4. Reboot and check

If, after rebooting, the register values have been set to 8 (bridge device) and 7 (display device), everything went fine:

 ~$ sudo setpci -s "00:17.0" 3e.b
 ~$ sudo setpci -s "04:00.0" 04.b

5. Install Nvidia drivers and enjoy!

Use Ubuntu's Additional drivers GUI to install the Nvidia drivers. I recommend following this article on how to enable brightness controls because it doesn't work out of the box.

| improve this answer | |
  • Any chance you could link to your /etc/X11/xorg.conf file? – Patrick Apr 4 '16 at 22:09
  • Sorry, I sold the machine a few months after writing this article. But you might try asking on this Arch forums thread: bbs.archlinux.org/viewtopic.php?id=162289&p=4. – Andreas Apr 7 '16 at 4:44
  • This totally worked for my 2010 macbook air, I was getting a black screen after suspend, and the performance was crappy. This solved my issue thank you ! – pyrho Jun 2 at 12:28

I had a similar problem with my laptop the following worked for me I hope it helps you out.

firstly using Jupiter helped solve most over heating and battery life problems.
My Laptop runs on average 50 degrees Celsius and was running at 68 degrees Celsius before installing Jupiter.

sudo add-apt-repository ppa:webupd8team/jupiter
sudo apt-get update
sudo apt-get install jupiter

After I installed Jupiter, I installed Bumblebee to get my nvidia card to work and switch between intel and nvidea as needed to save battery life and run cooler.

add-apt-repository ppa:bumblebee/stable
sudo apt-get install nvidia-current
sudo apt-get install bumblebee bumblebee-nvidia


Then Test to see if it works with

optirun glxspheres

To install Bumblebee GUI: https://askubuntu.com/a/170596/207851

After this My Laptop runs on average 47 degrees Celsius and my battery lasts on average 3 hours (This is with listening to music and developing/3D work like Using Blender).

Good Luck and I hope This Helps

| improve this answer | |

I will try to assist.

First you are correct. You can not use EFI mode and the proprietary drivers. Not only that but a a lot of other things will get borked. For now your best option for support is to install in BIOS mode.

Now as to heat. Keep in mind that OS X runs cooler because they know their "crotch warmer" is unpleasant at higher temperatures. I.e. they over cool so you can sit still with a 17" heat sink on your lap. That said you can control things in Linux so you can over cool as well (and keep the temperature cooler).

This Code is pretty good. Compile it, run it, and set it to start on boot, and you should get "better" results.

You can also manually control fan speed.


echo 1 > /sys/devices/platform/applesmc.768/fan1_manual  
echo 1 > /sys/devices/platform/applesmc.768/fan2_manual  

Then echo a speed to the fan controller

echo 6000 > /sys/devices/platform/applesmc.768/fan1_input  
echo 6000 > /sys/devices/platform/applesmc.768/fan2_input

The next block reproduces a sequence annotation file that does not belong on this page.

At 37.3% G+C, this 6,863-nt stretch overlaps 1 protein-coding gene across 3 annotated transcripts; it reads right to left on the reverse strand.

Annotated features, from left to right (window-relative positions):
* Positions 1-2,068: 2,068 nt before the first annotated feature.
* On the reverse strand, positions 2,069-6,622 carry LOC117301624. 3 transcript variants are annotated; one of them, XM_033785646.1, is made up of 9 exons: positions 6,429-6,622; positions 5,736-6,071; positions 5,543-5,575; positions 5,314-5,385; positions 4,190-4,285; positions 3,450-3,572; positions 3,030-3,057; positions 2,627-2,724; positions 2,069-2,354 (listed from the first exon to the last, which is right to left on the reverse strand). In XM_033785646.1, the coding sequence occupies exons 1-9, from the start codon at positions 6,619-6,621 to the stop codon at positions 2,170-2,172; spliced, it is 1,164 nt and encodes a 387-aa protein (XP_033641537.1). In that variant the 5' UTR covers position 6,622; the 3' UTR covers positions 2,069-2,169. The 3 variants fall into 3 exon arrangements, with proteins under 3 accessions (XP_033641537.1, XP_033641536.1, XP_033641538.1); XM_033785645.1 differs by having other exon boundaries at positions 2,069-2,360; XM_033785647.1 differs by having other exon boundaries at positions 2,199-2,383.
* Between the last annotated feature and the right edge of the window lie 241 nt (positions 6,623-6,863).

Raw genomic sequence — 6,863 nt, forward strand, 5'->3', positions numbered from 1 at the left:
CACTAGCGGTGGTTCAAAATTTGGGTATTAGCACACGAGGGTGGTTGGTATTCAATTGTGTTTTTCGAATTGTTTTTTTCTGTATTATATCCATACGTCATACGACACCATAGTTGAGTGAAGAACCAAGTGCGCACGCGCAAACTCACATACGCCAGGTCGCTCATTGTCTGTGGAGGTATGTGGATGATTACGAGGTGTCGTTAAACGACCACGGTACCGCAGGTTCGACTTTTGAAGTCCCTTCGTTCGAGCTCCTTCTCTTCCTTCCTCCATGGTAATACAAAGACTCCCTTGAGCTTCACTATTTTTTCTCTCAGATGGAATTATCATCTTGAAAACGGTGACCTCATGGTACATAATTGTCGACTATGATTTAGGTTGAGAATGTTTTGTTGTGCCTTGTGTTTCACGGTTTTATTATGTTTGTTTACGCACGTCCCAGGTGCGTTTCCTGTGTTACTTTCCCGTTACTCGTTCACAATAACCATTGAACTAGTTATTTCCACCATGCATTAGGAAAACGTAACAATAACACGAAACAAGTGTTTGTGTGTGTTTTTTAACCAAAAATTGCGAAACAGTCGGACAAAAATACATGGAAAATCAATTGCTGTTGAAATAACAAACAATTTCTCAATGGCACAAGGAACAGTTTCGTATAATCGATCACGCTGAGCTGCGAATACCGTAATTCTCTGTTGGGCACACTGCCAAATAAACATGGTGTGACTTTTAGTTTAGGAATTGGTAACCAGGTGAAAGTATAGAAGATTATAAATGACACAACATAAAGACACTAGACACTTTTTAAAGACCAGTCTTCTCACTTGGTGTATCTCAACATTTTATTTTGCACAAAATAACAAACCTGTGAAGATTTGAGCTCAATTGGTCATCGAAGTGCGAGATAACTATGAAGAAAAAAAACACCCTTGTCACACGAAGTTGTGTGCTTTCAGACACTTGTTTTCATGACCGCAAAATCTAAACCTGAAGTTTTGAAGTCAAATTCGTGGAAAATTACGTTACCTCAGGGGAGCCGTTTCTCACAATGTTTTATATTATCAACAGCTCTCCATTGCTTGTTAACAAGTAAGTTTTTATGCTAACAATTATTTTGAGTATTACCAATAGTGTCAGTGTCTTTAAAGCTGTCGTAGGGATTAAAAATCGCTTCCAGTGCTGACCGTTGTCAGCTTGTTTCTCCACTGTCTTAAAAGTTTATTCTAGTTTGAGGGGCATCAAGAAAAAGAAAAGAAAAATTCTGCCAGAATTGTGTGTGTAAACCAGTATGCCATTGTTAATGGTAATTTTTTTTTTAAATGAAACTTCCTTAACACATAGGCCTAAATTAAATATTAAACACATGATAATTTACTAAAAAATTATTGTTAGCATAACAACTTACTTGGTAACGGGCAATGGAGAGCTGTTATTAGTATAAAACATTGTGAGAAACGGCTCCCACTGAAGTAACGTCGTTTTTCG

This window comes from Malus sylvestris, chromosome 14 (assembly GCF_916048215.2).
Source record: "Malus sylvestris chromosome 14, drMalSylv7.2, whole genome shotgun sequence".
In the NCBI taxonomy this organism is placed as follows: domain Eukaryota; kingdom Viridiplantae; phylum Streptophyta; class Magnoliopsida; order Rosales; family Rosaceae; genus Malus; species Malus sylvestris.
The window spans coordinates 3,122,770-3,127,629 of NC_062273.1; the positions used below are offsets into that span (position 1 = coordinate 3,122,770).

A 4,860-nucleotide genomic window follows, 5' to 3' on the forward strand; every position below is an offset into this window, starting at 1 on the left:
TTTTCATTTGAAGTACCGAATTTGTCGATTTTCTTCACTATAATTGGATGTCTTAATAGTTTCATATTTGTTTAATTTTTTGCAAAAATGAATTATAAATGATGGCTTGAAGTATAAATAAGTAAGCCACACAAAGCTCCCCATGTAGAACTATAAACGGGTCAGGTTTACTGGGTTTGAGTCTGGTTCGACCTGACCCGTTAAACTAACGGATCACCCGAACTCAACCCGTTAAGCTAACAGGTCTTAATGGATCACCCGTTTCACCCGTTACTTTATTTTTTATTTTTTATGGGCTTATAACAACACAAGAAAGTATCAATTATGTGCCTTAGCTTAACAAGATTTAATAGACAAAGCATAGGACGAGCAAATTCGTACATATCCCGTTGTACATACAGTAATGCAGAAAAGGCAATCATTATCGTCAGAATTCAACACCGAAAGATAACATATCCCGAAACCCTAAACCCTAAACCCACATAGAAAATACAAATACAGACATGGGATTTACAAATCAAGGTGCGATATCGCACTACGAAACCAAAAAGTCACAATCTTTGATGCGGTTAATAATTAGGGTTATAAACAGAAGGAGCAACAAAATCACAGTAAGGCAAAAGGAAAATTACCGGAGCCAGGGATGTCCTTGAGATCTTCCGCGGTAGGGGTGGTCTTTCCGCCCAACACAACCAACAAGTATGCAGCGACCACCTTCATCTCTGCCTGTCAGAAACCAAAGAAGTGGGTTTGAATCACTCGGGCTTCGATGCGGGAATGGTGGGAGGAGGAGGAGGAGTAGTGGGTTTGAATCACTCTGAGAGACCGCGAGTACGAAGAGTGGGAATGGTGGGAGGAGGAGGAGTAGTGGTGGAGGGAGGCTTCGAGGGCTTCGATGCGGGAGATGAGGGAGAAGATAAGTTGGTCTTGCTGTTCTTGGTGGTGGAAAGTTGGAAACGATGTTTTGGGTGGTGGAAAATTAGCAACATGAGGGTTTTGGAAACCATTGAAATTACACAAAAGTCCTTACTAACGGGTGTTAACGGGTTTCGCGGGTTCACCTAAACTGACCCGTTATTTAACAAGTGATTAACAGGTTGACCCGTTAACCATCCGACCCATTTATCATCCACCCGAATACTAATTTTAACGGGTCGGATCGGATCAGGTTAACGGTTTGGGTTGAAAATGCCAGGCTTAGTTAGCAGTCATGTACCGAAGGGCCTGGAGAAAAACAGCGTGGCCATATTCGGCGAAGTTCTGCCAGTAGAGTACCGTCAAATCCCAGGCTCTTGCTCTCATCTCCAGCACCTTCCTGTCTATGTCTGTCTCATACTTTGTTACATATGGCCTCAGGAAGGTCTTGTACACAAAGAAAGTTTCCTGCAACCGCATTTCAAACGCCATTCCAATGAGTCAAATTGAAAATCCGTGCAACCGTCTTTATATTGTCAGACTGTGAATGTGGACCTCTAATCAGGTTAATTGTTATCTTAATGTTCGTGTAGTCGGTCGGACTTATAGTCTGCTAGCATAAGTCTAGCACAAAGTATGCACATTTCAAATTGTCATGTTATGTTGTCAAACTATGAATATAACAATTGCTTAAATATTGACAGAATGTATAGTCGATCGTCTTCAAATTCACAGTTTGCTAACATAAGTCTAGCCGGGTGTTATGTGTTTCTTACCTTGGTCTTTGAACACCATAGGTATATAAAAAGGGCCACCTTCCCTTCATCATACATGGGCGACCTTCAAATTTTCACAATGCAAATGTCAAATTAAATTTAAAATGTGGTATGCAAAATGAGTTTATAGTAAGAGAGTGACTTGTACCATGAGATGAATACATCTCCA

6000 is the RPM speed your targeting (in the scripts above). 6000 is the "official" max. At that speed you will get the familiar take off sound, and your 17" heat sink will get quite chilly. You will also burn your fans out pretty quickly. 2000 is the minimum. I run at 2000 quite a bit a rarely see over 3000 even when gaming. Of course that means it runs warmer then in OS X.

The official max temp for the CPU in that model is 105 deg. Celsius. So you have plenty of wiggle room.

P.S. Clean your airways, just to make sure.

P.P.S. Here is my config for mbpfan it's one that I am using to overcool (by quite a bit) but it keeps the laptop cool to the touch, and much coooler then in OS X.

min_fan_speed = 3200    # default is 2000  
max_fan_speed = 6200    # default is 6200  
low_temp = 45       # try ranges 55-63, default is 63  
high_temp = 60          # try ranges 58-66, default is 66  
max_temp = 62           # do not set it > 90, default is 86  
polling_interval = 7    # default is 7  

What I do is run something that is going to really heap up my CPU and run the CPUs at 100%. Then run the fans at 6000 RPM and see where the temperature settles. Then set that temperature as my "high_temp".

Set the "max_temp" to something a little bit beyond that. Not to far, but further then the over cooling example.

Next Turn the CPU to power save. And let it sit idle with the fans still at 6000. Set that temperature to your "low_temp".

Finally for min fan speed, set it to something "you like". Basically just low enough that you can't hear it.

Then you run it for a while and see. Again, the CPU max temperature for the model is 105 degrees, so Linux is not wrong for letting it get into the 80s. It won't harm a thing. Change the fan speed however does keep the casing cooler (which because it's the heat sink for the CPU and GPU can get quite warm on your lap), and that is pure preference.

For me, A low of 50, a high of 60 and a max of 70 works quite well. But again this level of tweaking is all to taste. With that over cooling config My CPU never gets above 59. Of course it's quite loud as well.

| improve this answer | |
  • "You will also burn your fans out pretty quickly." Does that mean this will break my fans? Or did I misunderstood? Otherwise, I'll try this. – stommestack Jun 11 '13 at 16:38
  • Running at 6000 full time will burn them out pretty fast. Running them at a more normal speed (say 3000-4000) will be fine. The fans are meant to peak at 6000 not run there full time. – coteyr Jun 11 '13 at 21:00
  • I tried installing that, but no results. My MacBook is still hotter. I can feel the heat. – stommestack Jun 12 '13 at 16:12
  • Did you try running your fans manually at 6000 and clearing your air flow path? My CPU temp is currently at 59.5 and all four cores are at 100% It's not going to be much cooler then that. – coteyr Jun 21 '13 at 19:40
  • It can't be my air flow path because under Mac OS X it is really cool. When I hold my finger against the left alt key, I can feel heat in Ubuntu. But not in Mac OS X. – stommestack Jun 22 '13 at 7:29